Pelosi, allies seek to keep gun debate focused on McConnell

Greg Nash

Allies of Speaker Nancy Pelosi (D-Calif.) are rushing to her defense as a small but vocal group of Democrats push to bring the House back to Washington amid the long August recess to address gun violence. 

The lawmakers argue that Democrats already passed a pair of gun bills earlier in the year and fear that ending the recess early to tackle separate proposals would erode pressure on Senate Majority Leader Mitch McConnell (R-Ky.) to take up the background check legislation at the forefront of the Democrats’ gun-reform agenda. 

{mosads}The strategic split has emerged following a pair of mass shootings in Texas and Ohio over the weekend, which led to the deaths of more than 30 people, injured scores more and reignited the ferocious debate over the nation’s gun laws. 

“We’ve responded legislatively, and we did it before this latest round of tragedies. The House passed gun violence prevention legislation, sent it over to the Senate, and it’s being held up by Mitch McConnell. They should take those bills up and they should pass them,” Rep. Mike Thompson (D-Calif.), who heads the Democrats’ task force on gun violence prevention, told The Hill.

“As we move forward, there are certainly other things that could be considered, and should be considered,” he added. “But as of right now, the ball is clearly in Mitch McConnell’s court. He needs to do his job.”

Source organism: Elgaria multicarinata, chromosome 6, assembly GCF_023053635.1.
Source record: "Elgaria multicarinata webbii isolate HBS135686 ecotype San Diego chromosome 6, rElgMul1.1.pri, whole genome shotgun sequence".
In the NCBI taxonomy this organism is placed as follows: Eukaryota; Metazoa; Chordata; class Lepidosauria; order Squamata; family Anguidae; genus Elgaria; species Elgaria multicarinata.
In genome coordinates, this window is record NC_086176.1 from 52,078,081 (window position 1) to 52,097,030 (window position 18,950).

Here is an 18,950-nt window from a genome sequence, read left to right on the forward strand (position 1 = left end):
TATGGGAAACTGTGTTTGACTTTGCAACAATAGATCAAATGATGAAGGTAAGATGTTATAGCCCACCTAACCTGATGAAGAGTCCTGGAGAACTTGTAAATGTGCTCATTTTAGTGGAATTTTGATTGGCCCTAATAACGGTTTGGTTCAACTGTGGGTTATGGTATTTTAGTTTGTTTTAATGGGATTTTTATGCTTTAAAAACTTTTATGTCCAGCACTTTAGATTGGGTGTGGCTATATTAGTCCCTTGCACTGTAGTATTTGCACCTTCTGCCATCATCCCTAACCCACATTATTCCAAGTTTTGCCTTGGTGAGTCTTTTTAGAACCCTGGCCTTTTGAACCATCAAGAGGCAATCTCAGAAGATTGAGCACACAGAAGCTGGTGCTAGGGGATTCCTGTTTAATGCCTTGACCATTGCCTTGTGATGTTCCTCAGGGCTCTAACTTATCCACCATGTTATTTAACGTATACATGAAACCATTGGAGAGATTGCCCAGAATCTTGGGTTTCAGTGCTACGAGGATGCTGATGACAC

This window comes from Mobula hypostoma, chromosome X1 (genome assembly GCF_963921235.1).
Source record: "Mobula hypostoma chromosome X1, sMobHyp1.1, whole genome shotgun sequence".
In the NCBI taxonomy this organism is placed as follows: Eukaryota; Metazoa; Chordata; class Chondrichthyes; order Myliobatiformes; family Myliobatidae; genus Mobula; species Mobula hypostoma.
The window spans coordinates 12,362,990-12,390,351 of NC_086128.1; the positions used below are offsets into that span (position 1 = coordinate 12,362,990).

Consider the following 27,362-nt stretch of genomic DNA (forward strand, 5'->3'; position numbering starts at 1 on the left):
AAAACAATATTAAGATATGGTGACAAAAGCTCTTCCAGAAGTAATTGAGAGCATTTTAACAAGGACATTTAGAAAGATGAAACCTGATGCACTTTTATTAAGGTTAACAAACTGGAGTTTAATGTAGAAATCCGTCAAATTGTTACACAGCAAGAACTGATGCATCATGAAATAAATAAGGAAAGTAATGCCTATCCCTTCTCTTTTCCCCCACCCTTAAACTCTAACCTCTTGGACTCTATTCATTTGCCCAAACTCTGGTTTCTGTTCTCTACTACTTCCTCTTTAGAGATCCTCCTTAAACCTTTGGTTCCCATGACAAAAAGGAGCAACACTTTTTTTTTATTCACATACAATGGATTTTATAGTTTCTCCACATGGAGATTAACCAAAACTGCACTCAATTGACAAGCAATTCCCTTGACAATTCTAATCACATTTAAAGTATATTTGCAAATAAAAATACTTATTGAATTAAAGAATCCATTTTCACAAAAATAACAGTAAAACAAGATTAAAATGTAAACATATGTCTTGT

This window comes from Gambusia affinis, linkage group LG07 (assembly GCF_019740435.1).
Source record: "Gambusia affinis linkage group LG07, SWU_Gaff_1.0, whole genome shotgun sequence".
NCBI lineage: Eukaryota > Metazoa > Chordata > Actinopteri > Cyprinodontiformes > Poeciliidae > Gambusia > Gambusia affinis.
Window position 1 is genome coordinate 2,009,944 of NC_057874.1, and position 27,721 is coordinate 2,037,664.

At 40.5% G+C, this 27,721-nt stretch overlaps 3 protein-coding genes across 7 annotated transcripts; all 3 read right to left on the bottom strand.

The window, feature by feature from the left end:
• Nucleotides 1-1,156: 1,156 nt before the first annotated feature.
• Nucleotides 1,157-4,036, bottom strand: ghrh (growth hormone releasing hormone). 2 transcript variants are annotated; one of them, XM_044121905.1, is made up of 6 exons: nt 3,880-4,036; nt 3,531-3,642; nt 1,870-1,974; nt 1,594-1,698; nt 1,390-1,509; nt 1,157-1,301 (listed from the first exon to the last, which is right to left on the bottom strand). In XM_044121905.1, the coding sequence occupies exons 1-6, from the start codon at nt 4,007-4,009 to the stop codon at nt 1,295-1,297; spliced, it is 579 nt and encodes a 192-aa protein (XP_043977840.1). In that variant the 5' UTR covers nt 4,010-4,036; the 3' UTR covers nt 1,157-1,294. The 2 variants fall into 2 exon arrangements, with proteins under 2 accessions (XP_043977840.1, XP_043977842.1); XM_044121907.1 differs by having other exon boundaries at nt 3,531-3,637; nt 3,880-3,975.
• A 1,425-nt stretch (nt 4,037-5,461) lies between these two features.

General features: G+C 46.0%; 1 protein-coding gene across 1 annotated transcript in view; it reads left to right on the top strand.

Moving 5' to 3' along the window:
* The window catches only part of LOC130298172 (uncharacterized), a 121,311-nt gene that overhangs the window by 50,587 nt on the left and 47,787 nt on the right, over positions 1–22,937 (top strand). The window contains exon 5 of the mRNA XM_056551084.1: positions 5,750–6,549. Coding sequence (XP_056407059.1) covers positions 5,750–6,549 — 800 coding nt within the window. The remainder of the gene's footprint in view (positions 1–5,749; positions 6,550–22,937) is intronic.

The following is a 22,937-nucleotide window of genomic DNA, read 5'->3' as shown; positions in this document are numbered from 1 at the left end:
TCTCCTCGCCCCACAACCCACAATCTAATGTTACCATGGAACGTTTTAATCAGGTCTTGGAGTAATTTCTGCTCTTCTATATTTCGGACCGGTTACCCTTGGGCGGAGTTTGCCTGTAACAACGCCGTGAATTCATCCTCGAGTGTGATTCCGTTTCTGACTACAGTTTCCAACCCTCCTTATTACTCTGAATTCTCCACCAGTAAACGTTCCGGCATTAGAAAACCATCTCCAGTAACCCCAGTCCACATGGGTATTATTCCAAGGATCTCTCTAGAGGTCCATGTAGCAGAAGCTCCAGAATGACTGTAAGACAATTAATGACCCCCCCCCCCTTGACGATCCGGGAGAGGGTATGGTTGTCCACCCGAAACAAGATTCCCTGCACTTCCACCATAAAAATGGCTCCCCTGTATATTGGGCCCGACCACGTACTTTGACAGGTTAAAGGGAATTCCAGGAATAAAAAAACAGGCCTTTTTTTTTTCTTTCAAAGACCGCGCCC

During a conference call with more than 100 rank-and-file House Democrats on Monday, Pelosi made the case that highlighting their previously passed gun bills would maximize the pressure on McConnell and President Trump to take them up. Aside from legislation expanding background checks before gun purchases, which the House approved in February, Democrats had also passed a separate measure, sponsored by Rep. James Clyburn (D-S.C.), allowing the FBI more time to conduct its background screenings. 

“They have been sitting over there [in the Senate]. The Grim Reaper said he is not going to bring them up,” Pelosi said during the call, referring to McConnell’s self-styled sobriquet. 

“This is where we have to go. And, the president and Mitch McConnell have to feel the public sentiment on this.”

But House Judiciary Committee Chairman Jerrold Nadler (D-N.Y.) and a handful of others spoke up and argued that his committee should return to Washington early to take up additional gun legislation, including an assault weapons ban.

A source on the Pelosi call emphasized that the group pushing to cut recess short was not large. “It felt like the folks who wanted to come back were definitely in the minority,” the source said.

A Judiciary source familiar with the discussions says any plans to come back to D.C. early, before Labor Day, are fluid. A scheduler is making calls to gauge which committee members could make it back given things like family vacations, official congressional travel and long-planned town halls and other events in the district. 

If enough members can make it, a markup on other gun bills could be held later in August. As scheduled, the House is not expected to return to Washington until Sept. 9.